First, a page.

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Traditional Four Year BSN

Penn Nursing combines the resources and opportunities of a large university with the intimacy and personal attention of a small college. Our traditional four-year BSN is a direct-entry program for graduating high school seniors.

At Penn Nursing you will learn from a passionate faculty whose accomplishments are recognized worldwide.  You will benefit from the academic opportunities of an Ivy League university while enjoying a fun and fulfilling campus life.  You will gain clinical experience in some of the nation’s top hospitals, located just steps from your classrooms.  And you will have the chance to participate in faculty driven research, supported by state-of-the-art technology.  Penn Nursing graduates are the leaders who are shaping the future of health care practice, policy, research, and education.

The nursing program begins in your freshman year with a combination of science courses, nursing courses and liberal arts courses, and students are encouraged to take advantage of our flexible curriculum and take courses offered within Penn’s four undergraduate schools. Clinicals begin in the spring of your sophomore year, and students will have experiences in primary care, acute care, women’s health, and mental health settings working with patients from newborns to older adults. 

Application Requirements

High school students apply for our undergraduate degree through the University’s central admissions office. For a full list of requirements, deadlines, and optional supplemental materials, please visit Penn’s Undergraduate Checklists and Deadlines.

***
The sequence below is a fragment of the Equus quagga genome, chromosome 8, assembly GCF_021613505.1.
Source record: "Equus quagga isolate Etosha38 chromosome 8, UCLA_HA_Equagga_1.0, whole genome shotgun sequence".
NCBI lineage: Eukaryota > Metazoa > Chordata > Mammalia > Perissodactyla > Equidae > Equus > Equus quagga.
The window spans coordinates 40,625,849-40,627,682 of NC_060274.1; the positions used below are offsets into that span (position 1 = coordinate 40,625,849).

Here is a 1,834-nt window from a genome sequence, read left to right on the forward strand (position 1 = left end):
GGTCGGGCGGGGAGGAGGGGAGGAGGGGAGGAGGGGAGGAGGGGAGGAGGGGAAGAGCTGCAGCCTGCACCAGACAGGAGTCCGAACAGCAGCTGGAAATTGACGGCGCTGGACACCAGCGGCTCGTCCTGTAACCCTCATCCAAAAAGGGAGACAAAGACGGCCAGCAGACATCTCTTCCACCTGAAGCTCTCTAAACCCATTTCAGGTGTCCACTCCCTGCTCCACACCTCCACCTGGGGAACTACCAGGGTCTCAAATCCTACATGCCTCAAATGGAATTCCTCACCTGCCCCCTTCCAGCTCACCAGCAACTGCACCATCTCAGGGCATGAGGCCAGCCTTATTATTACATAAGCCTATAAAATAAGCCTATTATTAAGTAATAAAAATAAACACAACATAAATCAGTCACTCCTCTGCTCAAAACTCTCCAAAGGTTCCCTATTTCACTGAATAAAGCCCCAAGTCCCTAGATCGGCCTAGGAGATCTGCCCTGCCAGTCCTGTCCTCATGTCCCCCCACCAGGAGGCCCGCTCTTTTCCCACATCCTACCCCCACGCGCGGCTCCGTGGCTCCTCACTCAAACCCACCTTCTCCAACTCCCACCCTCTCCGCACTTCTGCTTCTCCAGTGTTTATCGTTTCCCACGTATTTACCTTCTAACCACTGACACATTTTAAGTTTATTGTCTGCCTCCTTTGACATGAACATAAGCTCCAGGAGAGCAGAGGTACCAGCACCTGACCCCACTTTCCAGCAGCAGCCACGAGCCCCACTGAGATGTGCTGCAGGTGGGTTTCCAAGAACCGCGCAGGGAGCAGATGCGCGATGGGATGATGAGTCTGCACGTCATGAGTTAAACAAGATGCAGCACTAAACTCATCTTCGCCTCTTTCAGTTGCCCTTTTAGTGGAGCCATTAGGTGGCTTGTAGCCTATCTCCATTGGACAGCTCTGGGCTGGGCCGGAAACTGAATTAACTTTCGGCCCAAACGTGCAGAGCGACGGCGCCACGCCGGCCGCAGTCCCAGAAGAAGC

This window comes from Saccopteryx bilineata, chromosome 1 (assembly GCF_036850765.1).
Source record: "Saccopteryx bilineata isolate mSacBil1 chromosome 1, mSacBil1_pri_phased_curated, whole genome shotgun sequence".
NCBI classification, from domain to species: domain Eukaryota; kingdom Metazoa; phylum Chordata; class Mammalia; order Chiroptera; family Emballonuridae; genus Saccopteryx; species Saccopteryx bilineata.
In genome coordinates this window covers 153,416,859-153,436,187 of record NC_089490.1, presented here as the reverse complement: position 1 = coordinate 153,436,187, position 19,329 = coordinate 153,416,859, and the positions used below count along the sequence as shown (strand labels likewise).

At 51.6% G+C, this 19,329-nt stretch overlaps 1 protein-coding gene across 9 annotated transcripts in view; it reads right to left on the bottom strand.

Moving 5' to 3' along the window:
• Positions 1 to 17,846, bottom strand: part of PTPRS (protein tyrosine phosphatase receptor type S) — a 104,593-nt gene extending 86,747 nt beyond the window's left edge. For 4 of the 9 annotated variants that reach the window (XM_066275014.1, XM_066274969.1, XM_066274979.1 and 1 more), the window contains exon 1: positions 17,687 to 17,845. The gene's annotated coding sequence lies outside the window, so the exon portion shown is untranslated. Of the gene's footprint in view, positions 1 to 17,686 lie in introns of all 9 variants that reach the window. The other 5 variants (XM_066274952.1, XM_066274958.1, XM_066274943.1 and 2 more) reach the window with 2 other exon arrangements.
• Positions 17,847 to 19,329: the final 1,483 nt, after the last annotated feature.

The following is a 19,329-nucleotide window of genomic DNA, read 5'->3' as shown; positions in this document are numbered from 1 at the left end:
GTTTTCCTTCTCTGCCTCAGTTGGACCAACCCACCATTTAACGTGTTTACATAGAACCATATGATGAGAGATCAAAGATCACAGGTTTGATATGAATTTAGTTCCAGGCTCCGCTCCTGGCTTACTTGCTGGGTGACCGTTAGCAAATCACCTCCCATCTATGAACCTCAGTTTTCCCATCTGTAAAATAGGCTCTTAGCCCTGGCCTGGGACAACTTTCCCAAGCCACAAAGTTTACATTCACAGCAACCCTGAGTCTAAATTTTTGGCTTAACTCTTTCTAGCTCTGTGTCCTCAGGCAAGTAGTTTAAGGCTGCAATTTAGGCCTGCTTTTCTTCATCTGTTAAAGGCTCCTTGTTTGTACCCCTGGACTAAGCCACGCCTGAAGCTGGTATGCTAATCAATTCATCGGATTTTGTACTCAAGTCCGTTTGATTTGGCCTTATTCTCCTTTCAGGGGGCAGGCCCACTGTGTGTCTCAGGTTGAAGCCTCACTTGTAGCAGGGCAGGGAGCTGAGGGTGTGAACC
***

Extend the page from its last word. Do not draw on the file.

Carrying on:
Schedule a Visit

Individualized visits are available to high school seniors.  This provides an opportunity to meet with our associate director of enrollment management, Marianne Smith. Visiting applicants can also have lunch with an undergraduate nursing student and attend the Penn Admissions Information Session and campus tour.

News

Connie Ulrich, PhD, RN, FAAN

Researchers Key to Advance Care Planning With Cancer Clinical Trial Patients

Cancer clinical trials are an important option for patients with cancer. Yet, once a trial ends, patients still need care plans. Little is known at what point during clinical trial transitions to initiate advance planning discussions or how to educate research teams to communicate with and prepare patient-participants and their families for the next steps after they leave a cancer clinical trial.

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